I have this dream that I may like nature photography. Not to mention after shooting for 10 years, I may want to learn how to handle a camera. What better way than to purchase a very inexpensive, fully manual 500 MM lens for an ancient camera. By fully manual I mean focus, aperture, shutter speed, everything. I'm starting a new life by starting over. Hopefully doing it right this time. This is what I learned today.
For starters this lens needs a tripod. That should be obvious so to be consistent I brought my original, light weight tripod. Also the remote which I used more times today than the 10 years I've had it. I found that even the slight wind we had today was enough to shake the camera. Just firing it required a few seconds for the camera to settle. The next thing I learned is exposure times are hard. I've always been spoiled by the automatic settings of my cameras. I shot the above tree in about 3 minutes, full sun. What a dramatic difference a slight spin of the dial makes.
One item that really stood out is I was taking photos of things I could not even see. That fire plug is a bike ride away. The houses are on the other side of the golf course. I can't get closer than 40 feet and make a shot but 1,000 feet no problem.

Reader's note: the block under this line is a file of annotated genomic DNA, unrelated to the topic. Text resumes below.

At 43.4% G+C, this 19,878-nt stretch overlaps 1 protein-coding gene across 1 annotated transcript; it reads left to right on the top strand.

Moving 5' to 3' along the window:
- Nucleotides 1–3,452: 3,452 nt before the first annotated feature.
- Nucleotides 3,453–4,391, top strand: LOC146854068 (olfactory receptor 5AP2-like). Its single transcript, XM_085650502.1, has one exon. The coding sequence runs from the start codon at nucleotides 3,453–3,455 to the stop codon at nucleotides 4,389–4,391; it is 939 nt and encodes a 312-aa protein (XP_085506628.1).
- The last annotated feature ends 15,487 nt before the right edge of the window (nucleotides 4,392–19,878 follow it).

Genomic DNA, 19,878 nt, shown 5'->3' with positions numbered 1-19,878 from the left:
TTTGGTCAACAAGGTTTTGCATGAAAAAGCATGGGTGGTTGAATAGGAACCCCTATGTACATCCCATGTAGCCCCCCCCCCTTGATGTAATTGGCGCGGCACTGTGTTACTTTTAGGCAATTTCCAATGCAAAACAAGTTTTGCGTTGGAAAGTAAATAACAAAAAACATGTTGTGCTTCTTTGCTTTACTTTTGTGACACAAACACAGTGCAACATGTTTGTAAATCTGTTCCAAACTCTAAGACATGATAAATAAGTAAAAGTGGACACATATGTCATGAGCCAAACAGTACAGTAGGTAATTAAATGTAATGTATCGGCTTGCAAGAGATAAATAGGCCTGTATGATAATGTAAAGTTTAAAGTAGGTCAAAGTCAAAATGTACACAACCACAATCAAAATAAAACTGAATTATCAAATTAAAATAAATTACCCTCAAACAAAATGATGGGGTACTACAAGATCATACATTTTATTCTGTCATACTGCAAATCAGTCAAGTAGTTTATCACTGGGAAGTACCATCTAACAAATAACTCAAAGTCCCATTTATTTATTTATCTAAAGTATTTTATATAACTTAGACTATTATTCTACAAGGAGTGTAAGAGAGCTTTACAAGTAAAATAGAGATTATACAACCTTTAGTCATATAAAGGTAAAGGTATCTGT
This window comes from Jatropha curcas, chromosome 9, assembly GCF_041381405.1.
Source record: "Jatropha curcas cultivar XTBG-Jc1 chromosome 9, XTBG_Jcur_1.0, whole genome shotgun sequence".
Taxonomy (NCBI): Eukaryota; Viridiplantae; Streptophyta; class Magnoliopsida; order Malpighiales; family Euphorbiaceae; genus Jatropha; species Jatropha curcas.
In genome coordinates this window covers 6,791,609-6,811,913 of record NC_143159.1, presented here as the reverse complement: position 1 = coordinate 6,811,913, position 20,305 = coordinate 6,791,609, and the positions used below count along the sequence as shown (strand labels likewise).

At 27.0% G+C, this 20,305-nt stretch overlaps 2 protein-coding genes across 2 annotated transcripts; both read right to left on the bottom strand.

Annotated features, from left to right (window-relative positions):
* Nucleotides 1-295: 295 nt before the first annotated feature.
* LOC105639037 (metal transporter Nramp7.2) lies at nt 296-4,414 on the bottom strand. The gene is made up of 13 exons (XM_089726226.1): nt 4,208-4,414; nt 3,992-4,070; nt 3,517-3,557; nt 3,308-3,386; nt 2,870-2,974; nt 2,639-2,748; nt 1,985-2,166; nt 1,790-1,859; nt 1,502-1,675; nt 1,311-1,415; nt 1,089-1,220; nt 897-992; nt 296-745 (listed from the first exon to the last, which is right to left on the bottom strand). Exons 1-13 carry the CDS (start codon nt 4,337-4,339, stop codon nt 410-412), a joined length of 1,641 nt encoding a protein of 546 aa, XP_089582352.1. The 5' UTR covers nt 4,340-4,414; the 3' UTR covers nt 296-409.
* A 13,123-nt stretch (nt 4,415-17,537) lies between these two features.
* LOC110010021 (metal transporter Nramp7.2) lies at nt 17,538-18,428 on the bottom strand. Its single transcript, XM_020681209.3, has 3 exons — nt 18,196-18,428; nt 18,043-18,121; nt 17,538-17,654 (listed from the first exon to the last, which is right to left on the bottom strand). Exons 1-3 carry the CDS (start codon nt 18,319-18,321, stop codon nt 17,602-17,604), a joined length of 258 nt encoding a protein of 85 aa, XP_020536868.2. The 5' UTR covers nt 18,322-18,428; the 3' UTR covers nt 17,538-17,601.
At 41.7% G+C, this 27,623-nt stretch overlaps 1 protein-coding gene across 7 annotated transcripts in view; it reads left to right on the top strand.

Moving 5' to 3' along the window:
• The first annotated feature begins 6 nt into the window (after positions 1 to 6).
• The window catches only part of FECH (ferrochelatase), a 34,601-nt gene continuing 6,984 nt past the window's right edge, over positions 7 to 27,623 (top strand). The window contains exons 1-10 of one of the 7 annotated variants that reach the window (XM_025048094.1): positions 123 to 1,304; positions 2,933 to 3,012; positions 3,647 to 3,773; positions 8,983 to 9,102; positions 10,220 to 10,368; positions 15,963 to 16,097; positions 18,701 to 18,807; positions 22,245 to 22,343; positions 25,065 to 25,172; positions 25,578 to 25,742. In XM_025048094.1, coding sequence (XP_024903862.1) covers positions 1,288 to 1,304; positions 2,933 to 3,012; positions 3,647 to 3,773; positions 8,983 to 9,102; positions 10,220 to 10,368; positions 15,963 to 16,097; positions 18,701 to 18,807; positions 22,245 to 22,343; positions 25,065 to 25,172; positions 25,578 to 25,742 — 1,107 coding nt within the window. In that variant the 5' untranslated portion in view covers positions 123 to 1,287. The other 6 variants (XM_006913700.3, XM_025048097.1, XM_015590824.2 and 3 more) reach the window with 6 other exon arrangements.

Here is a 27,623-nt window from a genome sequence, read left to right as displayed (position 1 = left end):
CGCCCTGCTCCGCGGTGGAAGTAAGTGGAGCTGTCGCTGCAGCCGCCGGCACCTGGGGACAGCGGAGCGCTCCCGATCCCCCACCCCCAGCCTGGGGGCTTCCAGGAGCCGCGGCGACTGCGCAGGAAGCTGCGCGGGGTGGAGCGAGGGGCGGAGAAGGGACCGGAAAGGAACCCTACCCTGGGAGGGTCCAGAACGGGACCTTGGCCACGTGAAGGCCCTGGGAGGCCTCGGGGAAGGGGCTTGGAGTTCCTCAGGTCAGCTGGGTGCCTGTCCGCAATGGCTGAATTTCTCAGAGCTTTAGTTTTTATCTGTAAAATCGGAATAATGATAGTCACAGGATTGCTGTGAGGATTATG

I normally shoot with both eyes open so I can see the action around me in case there is a better shot. With this set up - its all set up. No random shooting and the image in the eye piece requires full concentration to dial in the focus. Something I was unable to do in over half the shots.
Once I got it figured out I was pretty happy with the results. Then came the rain. When I bought my D70 in 2004, I paid just about two grand for the camera and all the extras. A few years ago I got caught in a tremendous downpour in the Everglades and shorted the camera out. I got a replacement body on E-Bay - $75.00.
I have far better cameras in my inventory but it's skills I want to work on right now. Next time out I will use the professional tripod and see if it makes a difference - Stay Tuned.